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The Face Behind the Mask (1941 film)

From Wikipedia, the free encyclopedia

The Face Behind the Mask
Theatrical release poster
Directed byRobert Florey
Screenplay byAllen Vincent
Paul Jarrico
Story byArthur Levinson
Based onInterim
radio play
by Thomas Edward O'Connell
StarringPeter Lorre
CinematographyFranz Planer
Edited byCharles Nelson
Columbia Pictures
Distributed byColumbia Pictures
Release date
  • January 16, 1941 (1941-01-16)
Running time
68 minutes
CountryUnited States

The Face Behind the Mask is a 1941 American film noir crime film directed by Robert Florey and starring Peter Lorre. The screenplay was adapted by Paul Jarrico, Arthur Levinson, and Allen Vincent from the play Interim, written by Thomas Edward O'Connell (1915-1961).

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  • PETER LORRE: A Maker Of Faces



Janos Szabo (Peter Lorre) is a hopeful new Hungarian immigrant who, on his first day in New York City, is trapped in a hotel fire that leaves his face hideously scarred. He is refused employment due to his appearance and, though possessing tremendous skill as a watchmaker, is willing to do any work. In extreme poverty, and despite believing that dishonesty can never bring happiness, he resorts to safecracking to obtain food, medicine, and a warm bed for his only friend, Dinky (George E. Stone). Eventually he becomes the leader of a gang of thieves and raises money to commission and wear a realistic latex mask of his own face.

Janos then falls in love with Helen (Evelyn Keyes), a blind woman who perceives only the good in him, and attempts to leave his life of crime behind him. Unfortunately, his gang come to believe that he has betrayed them to the police, and attempt to kill him by car bomb, an attempt on his life that he survives but which kills Helen. In retaliation, Janos disguises himself as the pilot of the private plane in which the gang plans to fly out of the country. He lands the plane in the Arizona desert and lets out the fuel, suicidally stranding both the gang and himself without food or water, dooming them all to a slow death. At the film's end, Janos's body and those of his enemies are discovered by the police.



The Face Behind the Mask was directed by French-American director Robert Florey,[1] and written by Paul Jarrico, and Allen Vincent.[2] The film is based on the radio play The Interim by Thomas Edward O'Connell.[3] Florey previously made contributions to Universal Studios' 1931 film Frankenstein before James Whale was brought on as director, and he had directed Murders in the Rue Morgue.[1][4][5] The film's script was specifically written with Peter Lorre in mind for the film's lead role,[6] with parallels to Lorre's own life,[7] as co-writer Jarrico recalled "The script was 'tailored', as I recall, in a sense Lorre had already been cast."[6] Lorre was cast in the film's lead role of Janos "Johnny" Szabo as the first of a two-picture deal that he was contracted to make for Columbia Pictures.[3] Evelyn Keyes, who had starred in Victor Fleming's Gone with the Wind, was cast as Janos' love interest Helen Williams.[8] Actors Don Beddoe, George E. Stone, John Tyrrell, and Cy Schindell were cast in secondary roles for the film. Tyrell and Schindell were both regulars at Columbia Pictures and were well-known for starring in the studio's Three Stooges short films.[9]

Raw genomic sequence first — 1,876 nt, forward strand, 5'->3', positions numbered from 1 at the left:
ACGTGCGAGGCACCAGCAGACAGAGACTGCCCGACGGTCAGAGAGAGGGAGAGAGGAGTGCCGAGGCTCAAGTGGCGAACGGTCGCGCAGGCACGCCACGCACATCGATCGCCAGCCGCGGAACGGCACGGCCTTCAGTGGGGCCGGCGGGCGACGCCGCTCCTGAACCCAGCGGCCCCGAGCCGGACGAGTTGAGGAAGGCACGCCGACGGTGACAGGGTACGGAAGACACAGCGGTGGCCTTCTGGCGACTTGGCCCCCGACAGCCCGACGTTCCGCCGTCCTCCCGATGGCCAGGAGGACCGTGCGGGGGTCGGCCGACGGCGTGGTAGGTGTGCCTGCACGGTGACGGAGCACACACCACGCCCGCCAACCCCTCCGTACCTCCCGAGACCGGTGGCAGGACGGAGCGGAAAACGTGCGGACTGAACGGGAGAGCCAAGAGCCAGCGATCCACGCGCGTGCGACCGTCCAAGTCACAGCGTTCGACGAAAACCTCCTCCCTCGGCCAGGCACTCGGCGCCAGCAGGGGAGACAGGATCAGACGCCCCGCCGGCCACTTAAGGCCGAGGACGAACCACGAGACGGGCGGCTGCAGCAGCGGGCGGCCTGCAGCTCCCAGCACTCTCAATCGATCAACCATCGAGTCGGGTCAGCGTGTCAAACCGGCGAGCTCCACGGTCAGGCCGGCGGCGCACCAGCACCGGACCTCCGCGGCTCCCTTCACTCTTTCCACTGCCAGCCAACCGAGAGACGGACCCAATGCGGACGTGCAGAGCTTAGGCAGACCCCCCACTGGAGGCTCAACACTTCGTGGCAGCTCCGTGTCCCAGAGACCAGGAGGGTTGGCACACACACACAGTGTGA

Principal photography began on November 6, 1940, lasting for 20 days.[10]


Theatrical release

The Face Behind the Mask had its official premiere on January 16, 1941.[10]


The Face Behind the Mask was poorly received during its initial release. In its 1941 review of the film, The New York Times was critical of the film, writing "Despite a certain pretentiousness toward things psychological, The Face Behind the Mask may safely be set down as just another bald melodramatic exercise in which the talents of Peter Lorre again are stymied by hackneyed dialogue and conventional plot manipulations."[11]

Later reviews of the film have been more positive. Blockbuster Inc.'s Guide to Movies and Videos rated the film three out of four stars, praising the film's direction, premise, and performances.[12] Leonard Maltin awarded the film three out of a possible four stars, calling the film "Extremely well done on slim budget".[13] Dennis Schwartz from Ozus' World Movie Reviews gave the film a "B+" on an A+ to F scale, calling it "a horror story in that it offers a vision of the American Dream turning ugly and wrong."[14] TV Guide rated the film two out of four stars, calling it "A stylish film about human suffering".[15]





External links

This page was last edited on 8 September 2023, at 10:22
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